Chief executives from Brazil’s largest banks say the country’s Central Bank has enhanced the financial system and improved competitiveness with its regulatory innovations. But they warned against the rise of regulatory asymmetry between players.
“The current financial system is no longer composed of six large banks,” Santander Brasil president Sérgio Rial said on Tuesday during a panel conversation at Ciab Febraban, Brazil’s landmark annual conference for the financial services industry.
“We see a plurality of agents acting in the ecosystem, but it’s crucial a regulatory framework that allows a plural competitive process with more homogeneous bases.”
The Brazilian economy is already hyperconnected, noted Octavio de Lazari Junior, president at Bradesco. “Of course we need to have improvements, such as 5G, reverse logistics, ESG. But it has been the resilience that is a hallmark of our industry that has led us here. The competition is healthy and welcome. Open finance has to be really open, there can’t be any regulatory asymmetries,” he said.
Milton Maluhy Filho, president of Itaú Unibanco, said he is in favor of competition because it makes all parties grow and evolve. “But we are also in favor of legal equality. Our big concern is with the regulatory asymmetry,” he noted, adding that as a consequence of the BCB agenda there are more firms in the financial market.
The covid-19 pandemic brought a natural increase in digitization and has pushed an important evolution in improving the customer experience, he added.
During the pandemic, the banks also had to launch Pix, the Brazilian instant payment system that rocketed to huge success among peer-to-peer transactions. “Pix gained importance in the short term and I highlight the role of banks in putting Pix as a priority”, Maluhy said.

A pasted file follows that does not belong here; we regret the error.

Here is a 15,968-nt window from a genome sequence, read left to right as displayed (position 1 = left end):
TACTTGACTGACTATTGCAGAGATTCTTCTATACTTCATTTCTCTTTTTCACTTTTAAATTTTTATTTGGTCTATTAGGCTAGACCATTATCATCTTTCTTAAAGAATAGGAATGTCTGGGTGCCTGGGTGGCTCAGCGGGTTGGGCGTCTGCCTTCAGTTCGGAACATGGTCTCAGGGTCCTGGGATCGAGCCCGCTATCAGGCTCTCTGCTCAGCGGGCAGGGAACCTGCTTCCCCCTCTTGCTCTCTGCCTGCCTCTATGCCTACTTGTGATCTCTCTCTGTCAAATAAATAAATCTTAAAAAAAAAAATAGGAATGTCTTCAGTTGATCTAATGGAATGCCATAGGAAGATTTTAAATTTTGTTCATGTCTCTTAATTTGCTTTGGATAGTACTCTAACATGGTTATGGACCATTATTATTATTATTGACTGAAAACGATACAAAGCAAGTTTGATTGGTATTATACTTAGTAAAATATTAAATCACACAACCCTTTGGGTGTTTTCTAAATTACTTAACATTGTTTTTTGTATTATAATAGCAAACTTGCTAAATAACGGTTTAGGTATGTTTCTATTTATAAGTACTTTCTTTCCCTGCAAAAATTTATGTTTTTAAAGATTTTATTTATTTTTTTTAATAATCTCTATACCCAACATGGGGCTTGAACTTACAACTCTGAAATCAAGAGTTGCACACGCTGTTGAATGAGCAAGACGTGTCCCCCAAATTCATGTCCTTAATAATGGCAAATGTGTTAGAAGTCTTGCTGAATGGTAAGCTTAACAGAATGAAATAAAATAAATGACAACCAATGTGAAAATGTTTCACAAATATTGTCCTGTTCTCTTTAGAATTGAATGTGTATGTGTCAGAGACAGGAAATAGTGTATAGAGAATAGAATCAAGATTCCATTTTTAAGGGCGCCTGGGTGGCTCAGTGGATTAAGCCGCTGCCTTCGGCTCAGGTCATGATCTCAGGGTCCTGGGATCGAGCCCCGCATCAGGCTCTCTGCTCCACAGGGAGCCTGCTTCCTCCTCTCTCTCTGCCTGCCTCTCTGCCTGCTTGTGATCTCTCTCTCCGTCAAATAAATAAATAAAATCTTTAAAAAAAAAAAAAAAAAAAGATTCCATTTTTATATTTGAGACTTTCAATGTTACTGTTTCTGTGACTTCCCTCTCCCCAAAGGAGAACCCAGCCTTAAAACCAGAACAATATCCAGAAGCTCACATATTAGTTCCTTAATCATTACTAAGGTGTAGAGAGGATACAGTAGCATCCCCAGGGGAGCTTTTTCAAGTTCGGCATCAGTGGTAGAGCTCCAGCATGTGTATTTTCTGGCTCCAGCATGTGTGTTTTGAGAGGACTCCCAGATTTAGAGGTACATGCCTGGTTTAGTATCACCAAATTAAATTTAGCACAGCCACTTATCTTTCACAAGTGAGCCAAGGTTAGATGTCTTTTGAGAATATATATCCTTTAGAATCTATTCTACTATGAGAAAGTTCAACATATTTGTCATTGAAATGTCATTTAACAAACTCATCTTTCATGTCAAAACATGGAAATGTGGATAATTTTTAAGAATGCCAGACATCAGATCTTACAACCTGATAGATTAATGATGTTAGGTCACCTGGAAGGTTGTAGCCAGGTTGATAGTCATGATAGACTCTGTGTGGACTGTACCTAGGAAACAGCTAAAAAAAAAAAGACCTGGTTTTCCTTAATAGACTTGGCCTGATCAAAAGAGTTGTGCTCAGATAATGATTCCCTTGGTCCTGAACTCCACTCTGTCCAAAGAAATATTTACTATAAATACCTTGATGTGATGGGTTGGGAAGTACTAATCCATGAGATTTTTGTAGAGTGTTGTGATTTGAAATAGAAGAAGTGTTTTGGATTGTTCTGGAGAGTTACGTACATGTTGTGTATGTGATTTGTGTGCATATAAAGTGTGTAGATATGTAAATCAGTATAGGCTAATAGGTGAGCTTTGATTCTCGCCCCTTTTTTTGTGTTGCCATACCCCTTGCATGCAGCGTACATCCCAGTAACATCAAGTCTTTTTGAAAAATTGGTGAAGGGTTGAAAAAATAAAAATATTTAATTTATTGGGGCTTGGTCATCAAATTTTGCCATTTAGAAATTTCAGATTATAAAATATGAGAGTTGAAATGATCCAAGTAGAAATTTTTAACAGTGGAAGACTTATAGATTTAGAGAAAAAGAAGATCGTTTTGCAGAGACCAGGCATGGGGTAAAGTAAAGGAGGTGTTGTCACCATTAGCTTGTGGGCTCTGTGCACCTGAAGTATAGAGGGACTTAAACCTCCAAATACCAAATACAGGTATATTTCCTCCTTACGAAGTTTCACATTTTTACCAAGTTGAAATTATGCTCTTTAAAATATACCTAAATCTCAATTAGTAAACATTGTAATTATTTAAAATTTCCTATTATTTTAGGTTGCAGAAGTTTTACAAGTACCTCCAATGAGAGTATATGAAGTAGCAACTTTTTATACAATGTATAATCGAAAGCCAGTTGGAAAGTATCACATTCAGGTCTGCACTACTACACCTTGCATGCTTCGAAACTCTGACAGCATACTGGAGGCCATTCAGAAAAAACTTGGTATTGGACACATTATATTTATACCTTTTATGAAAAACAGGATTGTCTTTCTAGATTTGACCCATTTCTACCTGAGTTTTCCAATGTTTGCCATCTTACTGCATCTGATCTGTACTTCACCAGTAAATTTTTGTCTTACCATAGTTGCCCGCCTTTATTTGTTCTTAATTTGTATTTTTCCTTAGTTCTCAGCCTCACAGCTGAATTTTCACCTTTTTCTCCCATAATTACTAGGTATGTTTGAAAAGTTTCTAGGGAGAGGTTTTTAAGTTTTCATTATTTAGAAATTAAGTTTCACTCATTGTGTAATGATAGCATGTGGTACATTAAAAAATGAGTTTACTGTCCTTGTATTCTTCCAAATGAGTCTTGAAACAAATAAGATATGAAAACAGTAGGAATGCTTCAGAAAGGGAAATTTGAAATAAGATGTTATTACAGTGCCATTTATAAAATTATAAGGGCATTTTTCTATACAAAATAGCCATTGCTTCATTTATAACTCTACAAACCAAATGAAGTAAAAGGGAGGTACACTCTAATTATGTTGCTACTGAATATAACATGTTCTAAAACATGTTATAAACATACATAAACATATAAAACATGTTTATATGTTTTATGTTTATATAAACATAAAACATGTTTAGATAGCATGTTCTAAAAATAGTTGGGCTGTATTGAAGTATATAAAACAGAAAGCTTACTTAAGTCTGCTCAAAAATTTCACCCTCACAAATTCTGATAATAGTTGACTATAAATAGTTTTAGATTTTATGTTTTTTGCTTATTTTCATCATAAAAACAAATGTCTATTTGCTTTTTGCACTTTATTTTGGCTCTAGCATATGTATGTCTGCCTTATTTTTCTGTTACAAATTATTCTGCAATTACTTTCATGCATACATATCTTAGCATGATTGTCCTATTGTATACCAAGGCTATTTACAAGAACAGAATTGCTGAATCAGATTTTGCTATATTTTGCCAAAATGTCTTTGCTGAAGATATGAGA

Moving beyond open banking in Brazil
Since the deployment of Pix, BCB is pushing forward the open banking agenda. Brazil’s bank CEOs said that open finance should go beyond banks and open data from companies from different sectors.
“We must expand the concept of open finance not to be just banks sharing data, but sharing data with other industries and with the consumer who owns the data,” said Itaú Unibanco’s Maluhy.
Fausto de Andrade Ribeiro, president of Banco do Brasil, stated that open banking and open finance are extremely positive, and banks welcome the competition in the market.
“Open banking opens a window of opportunity for us, banks, to get closer to customers, for instance, to understand their preferences and based on that being able to personalize services and products,” he said. He also raised the concern that there was a short period of time to implement it.
The digitization and innovation agenda increases competition, added Roberto Sallouti, CEO at BTG Pactual, but it’s important that all players have the same rules, he highlighted.
While agreeing that digitization is important, Pedro Duarte Guimarães, Caixa Economica Federal’s president, also said that Brazil is large enough to host completely different realities. Caixa, he said, is opening around 200 physical agencies even during the current expansion of digital transformation.
“There are two different realities in Brazil. One, with the exponential strength of digital and another that is not there yet, with millions of people who can’t connect their cellphones to the internet. This is a challenge,” he said.
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